Just years ago the sentiment for wheat was extremely bearish; global surplus supplies kept Chicago Wheat futures in the $4 to $5 price range for nearly three years. Thanks to the corn and soybean rally that has occurred since the late summer of 2020, wheat prices have gained upward momentum as well. Since August, Chicago wheat futures have gained nearly $2 per bu.
Traditionally, when corn futures rally high enough, wheat becomes a feed substitute for livestock both domestically and internationally. Exports also begin to increase as other countries secure much needed cheaper feed for their livestock.
This increase in demand ultimately means that wheat futures prices rally as well.
I did a quick study of corn and wheat prices between 2010 and 2012. Those were years where grain prices were higher due to lower global supplies and strong demand. Some feel that 2020-21 may be trading in a similar manner, where prices could overall trend higher into summer. In those years, there was a direct correlation that whenever corn prices would head north of $6, wheat demand for domestic feed needs would increase as wheat became a substitute.
Will history repeat?
In 2011, the price of corn futures went from $5.95 in January to $7.99-3/4 in June. That higher price corn translated into more demand for wheat as a substitute. Wheat use for the feed (and residual) category on the USDA report started the year at 170 million bushels. By May, demand had increased to 220 million bushels. That August and September, the number had increased to 240 million bushels.
A similar occurrence happened in 2012. Wheat demand for feed started the year at 145 million bushels. Then the summer drought hit. Corn futures prices soared to $8.43 in August, causing wheat for feed demand to soar to 220 million bushels. Wheat demand for feed remained strong even into harvest, peaking that year at 315 million bushels for October, November, and December of 2012.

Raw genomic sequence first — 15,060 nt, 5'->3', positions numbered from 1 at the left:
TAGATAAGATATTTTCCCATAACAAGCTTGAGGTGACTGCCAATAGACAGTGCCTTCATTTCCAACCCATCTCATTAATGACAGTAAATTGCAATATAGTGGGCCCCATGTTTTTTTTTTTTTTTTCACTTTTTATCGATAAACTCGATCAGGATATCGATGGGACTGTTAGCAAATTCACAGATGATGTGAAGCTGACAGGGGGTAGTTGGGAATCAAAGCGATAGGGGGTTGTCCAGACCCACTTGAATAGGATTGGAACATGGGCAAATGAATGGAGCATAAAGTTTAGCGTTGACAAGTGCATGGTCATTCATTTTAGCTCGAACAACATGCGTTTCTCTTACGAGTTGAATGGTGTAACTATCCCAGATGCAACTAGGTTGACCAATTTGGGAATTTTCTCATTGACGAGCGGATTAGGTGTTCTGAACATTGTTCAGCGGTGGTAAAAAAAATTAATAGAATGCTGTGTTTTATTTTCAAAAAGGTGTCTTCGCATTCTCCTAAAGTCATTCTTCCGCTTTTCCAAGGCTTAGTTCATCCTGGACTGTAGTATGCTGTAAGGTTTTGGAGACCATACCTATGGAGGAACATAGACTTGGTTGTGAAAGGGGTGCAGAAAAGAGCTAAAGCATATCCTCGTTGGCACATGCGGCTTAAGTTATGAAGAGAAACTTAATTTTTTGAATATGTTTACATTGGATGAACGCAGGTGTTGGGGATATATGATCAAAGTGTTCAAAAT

With the current rally in corn prices, wheat demand for feed is already starting to creep higher. In December of 2020, the USDA pegged feed demand at 100 million bushels increasing it to 125 million bushels in January of 2021. If corn prices keep trading higher, expect this category of demand for wheat to increase as well in the coming months.
International factors at play
A few factors abroad will impact wheat demand as well.
In Russia, as a means to satisfy domestic needs and prevent risk of higher domestic prices, the government has approved a 50 Euro per tonne export tax on wheat from March 1 to June 30. Because of this Russia will be exporting less to the world, which means the United States may win additional export business. Currently the USDA has wheat exports pegged at 985 million bushels.
China, who has been ferociously purchasing U.S. corn and soybeans, has been buying Australian wheat with equally as much fervor. Over 700,000 tons of Australian wheat was shipped to China in recent weeks.
In Argentina, the crop is expected to be smaller than current USDA indications citing drought as the reason.
Firmer prices thanks to demand
Thanks to the demand scenarios laid out above, wheat demand looks strong heading into 2021. Globally, wheat end users have relied on the crutch of abundant crops globally for years. And with wheat able to be grown in both hemispheres abundantly, supply disruptions thankfully have not been an issue.
But what would happen if there is a drought in the United States or Russia this summer? Both are key export suppliers to the world.
Keep an eye on wheat; it may be one of the most undervalued global commodities at the moment.